Move over polar bears, another predator along the Arctic coast
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in coastal ecosystems about North Pole Peninsula, polar bears They have always been considered top predators. But a new study suggests that sea stars could be surprising contenders to rival the famous polar bears at the top of the local food web.
A food web is a sprawling map of ecological links that connects all the different food chains within an ecosystem. Individual food chains contain primary producers that derive energy from the sun or by recycling dead organic matter; core consumers who patronize core consumers; Then secondary or tertiary consumers who prey on all consumers below them. But organisms in one food chain can also have a place in another, or several others, so the best way to see how an ecosystem works is to link those chains together.
In marine food webs, researchers often focus on surface food chains, or open waters, that contain small plankton living at the surface all the way up to large predators such as polar bears (sea bear), which are often located at the top of multiple food chains. But the seafloor, or bottom world, is often overlooked in marine food webs because scientists thought it had no true apex predators of its own.
But in a new study published December 27, 2022 in the journal Ecology (Opens in a new tab), the researchers took a more in-depth look at the coastal marine ecosystem in the Canadian Arctic and found that the benthic component of the region’s food web was significantly underappreciated. The research team created a detailed map of the different food chains surrounding Southampton Island, at the mouth of Hudson Bay in Canada’s Nunavut Territory, and found that the benthic part of the web has as many connections as its high-sea counterpart, as well as the polar bear’s own equivalent – predatory sea stars.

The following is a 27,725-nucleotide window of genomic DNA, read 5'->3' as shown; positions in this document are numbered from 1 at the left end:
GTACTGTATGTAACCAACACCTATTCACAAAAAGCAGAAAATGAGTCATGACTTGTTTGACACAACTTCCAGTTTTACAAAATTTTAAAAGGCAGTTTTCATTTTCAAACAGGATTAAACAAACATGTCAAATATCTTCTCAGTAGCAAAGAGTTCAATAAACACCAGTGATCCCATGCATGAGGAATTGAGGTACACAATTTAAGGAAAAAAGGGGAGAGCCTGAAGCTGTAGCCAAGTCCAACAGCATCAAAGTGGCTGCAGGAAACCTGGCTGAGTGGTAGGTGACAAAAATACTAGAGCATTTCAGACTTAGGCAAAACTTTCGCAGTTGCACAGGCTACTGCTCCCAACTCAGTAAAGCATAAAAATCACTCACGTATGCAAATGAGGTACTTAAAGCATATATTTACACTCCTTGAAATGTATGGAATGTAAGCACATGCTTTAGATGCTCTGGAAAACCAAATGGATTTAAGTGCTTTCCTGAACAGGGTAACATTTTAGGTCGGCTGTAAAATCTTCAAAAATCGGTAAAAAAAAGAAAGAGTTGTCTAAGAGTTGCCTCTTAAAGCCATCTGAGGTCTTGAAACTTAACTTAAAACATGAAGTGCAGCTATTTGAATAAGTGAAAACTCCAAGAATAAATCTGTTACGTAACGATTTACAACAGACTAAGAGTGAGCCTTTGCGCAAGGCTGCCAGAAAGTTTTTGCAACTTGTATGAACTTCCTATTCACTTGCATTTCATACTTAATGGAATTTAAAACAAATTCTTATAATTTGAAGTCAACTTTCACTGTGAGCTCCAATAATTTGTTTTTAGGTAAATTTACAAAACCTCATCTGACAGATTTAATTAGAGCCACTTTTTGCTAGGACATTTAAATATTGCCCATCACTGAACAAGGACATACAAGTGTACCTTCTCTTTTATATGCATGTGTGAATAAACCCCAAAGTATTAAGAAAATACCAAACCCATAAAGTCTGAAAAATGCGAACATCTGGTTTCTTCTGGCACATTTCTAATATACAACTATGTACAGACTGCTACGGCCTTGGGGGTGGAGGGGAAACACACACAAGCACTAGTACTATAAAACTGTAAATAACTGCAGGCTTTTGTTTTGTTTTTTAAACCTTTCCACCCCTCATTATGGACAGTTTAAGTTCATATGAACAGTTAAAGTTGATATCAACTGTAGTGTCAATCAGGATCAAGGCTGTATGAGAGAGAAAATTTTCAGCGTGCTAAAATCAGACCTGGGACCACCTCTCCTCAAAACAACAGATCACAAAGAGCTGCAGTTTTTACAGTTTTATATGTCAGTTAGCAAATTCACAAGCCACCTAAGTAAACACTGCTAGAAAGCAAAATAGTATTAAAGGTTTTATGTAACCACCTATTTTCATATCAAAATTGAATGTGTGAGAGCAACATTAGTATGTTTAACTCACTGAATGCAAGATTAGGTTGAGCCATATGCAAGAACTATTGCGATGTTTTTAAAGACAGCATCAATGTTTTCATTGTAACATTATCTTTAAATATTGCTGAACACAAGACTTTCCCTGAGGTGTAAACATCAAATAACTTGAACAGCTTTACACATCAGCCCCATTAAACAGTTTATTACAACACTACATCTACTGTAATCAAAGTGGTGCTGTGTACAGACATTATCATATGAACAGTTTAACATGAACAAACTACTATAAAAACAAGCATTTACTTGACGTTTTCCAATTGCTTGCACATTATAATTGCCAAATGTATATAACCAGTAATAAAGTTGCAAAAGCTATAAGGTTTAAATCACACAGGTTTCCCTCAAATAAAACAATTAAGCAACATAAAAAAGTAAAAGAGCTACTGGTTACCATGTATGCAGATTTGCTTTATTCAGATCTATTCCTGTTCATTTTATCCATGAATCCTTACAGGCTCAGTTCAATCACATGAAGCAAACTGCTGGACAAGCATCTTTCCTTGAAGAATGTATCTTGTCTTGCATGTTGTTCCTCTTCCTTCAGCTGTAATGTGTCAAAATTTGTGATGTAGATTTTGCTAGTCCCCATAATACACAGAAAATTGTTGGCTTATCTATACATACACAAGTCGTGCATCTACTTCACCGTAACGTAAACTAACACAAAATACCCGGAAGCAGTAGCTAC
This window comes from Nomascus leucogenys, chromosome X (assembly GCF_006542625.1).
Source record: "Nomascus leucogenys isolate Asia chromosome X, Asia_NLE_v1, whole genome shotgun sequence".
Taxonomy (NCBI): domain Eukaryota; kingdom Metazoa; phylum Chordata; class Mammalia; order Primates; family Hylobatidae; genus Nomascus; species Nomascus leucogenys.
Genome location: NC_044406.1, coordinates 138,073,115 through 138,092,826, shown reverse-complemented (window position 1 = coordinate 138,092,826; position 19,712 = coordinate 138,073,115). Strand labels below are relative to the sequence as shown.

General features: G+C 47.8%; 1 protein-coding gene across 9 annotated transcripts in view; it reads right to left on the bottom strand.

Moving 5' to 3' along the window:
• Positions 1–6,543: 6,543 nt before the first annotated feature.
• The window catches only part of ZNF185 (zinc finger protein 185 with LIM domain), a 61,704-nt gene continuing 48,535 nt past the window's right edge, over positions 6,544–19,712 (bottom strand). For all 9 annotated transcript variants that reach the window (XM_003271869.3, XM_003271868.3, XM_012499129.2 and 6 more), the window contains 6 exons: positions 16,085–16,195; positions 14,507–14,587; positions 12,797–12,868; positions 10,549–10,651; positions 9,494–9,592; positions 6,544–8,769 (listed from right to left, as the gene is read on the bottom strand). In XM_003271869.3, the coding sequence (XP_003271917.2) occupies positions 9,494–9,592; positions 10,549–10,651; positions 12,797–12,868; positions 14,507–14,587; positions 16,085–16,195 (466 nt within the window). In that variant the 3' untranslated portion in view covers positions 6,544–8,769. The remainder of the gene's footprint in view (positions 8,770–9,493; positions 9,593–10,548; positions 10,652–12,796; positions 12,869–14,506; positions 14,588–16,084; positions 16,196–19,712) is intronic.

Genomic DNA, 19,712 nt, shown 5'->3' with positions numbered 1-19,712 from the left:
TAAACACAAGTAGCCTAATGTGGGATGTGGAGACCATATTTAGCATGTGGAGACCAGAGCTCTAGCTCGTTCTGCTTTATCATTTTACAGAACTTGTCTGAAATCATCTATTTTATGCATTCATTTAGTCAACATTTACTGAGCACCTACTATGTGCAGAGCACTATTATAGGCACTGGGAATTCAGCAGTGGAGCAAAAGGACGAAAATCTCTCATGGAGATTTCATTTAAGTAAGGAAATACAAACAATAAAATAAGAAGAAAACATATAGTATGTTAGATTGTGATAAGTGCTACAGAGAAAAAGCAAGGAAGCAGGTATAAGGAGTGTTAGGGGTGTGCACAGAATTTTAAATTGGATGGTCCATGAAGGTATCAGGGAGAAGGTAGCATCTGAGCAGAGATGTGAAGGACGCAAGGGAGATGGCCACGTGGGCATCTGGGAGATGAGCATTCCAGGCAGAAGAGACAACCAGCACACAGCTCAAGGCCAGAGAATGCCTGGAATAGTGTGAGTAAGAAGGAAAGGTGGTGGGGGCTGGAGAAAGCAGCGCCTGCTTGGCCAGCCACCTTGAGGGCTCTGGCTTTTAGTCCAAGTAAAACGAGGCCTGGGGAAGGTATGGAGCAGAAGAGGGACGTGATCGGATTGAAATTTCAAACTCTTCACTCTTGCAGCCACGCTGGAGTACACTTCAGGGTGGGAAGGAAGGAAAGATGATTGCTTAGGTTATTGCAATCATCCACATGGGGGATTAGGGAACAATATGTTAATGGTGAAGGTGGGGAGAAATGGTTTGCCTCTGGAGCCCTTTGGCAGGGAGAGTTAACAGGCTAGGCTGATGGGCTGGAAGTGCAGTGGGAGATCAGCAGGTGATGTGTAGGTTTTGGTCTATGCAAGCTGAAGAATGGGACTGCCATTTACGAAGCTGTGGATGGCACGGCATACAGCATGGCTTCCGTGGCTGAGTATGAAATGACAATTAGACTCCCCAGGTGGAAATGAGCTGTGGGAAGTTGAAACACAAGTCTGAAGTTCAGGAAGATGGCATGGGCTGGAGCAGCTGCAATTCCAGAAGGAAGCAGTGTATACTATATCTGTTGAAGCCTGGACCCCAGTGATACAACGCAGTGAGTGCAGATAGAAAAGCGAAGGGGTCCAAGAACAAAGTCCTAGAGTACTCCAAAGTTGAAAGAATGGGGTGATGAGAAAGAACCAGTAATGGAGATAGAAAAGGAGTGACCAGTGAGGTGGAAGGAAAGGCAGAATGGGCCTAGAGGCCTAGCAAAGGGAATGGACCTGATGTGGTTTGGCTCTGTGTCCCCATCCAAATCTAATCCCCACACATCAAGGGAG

Related: A swarm of rainbow starfish devouring the carcass of a sea lion at the bottom of the sea
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“It’s a shift in our view of how the Arctic coastal marine food web works,” said the study’s lead author Remy Admiral (Opens in a new tab)said a marine ecologist at the University of Laval in Canada who was working with the University of Manitoba when the study was conducted in statment (Opens in a new tab). “We have demonstrated that land animals that live in seawater and those that live in sediments form two separate but interconnected sub-networks.”
The researchers analyzed data on 1,580 individual animals living in the coastal ecosystem of Southampton Island to create a new food web. They found that the benthic and pelagic components each have a similar number of steps, or trophic levels, in their respective food chains.
Sea stars were an essential part of the benthic food web, occupying different trophic levels, but one family, the Pterasteridae, has always been at the top of most individual food chains. The researchers discovered that these sea stars feed on a range of secondary consumers including bivalves, a group of molluscs whose bodies are protected by a hinged shell, sea cucumbers, and sponges. This means that the Pterastidae sea stars were hunting on an equivalent scale to polar bears, which preyed on walruses, gulls, and beluga whales (Delphinapterus leucas) and o-rings (dirty puss). The main difference between polar bears and sea stars was the size of their prey.
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In addition to being among the most successful predators in the entire ecosystem, Pterasteridae sea stars and polar bears also shared the ability and desire to forage, which researchers believe enabled both groups to thrive in the Arctic.
Sea stars feed opportunistically on dead marine organisms that have sunk to the sea floor, which means they have had to fish less. Similarly, dead washed up whales can be scavenged by polar bears, which they can keep for weeks or even months, the researchers wrote in the study.
The team believes the new findings highlight the importance of seafloor food chains in many other marine food webs. Pterasteridae sea stars are found in nearly all marine ecosystems, and if they are successful anywhere else as they are in the Arctic, they may turn out to be one of the ocean’s most successful predators, the researchers wrote.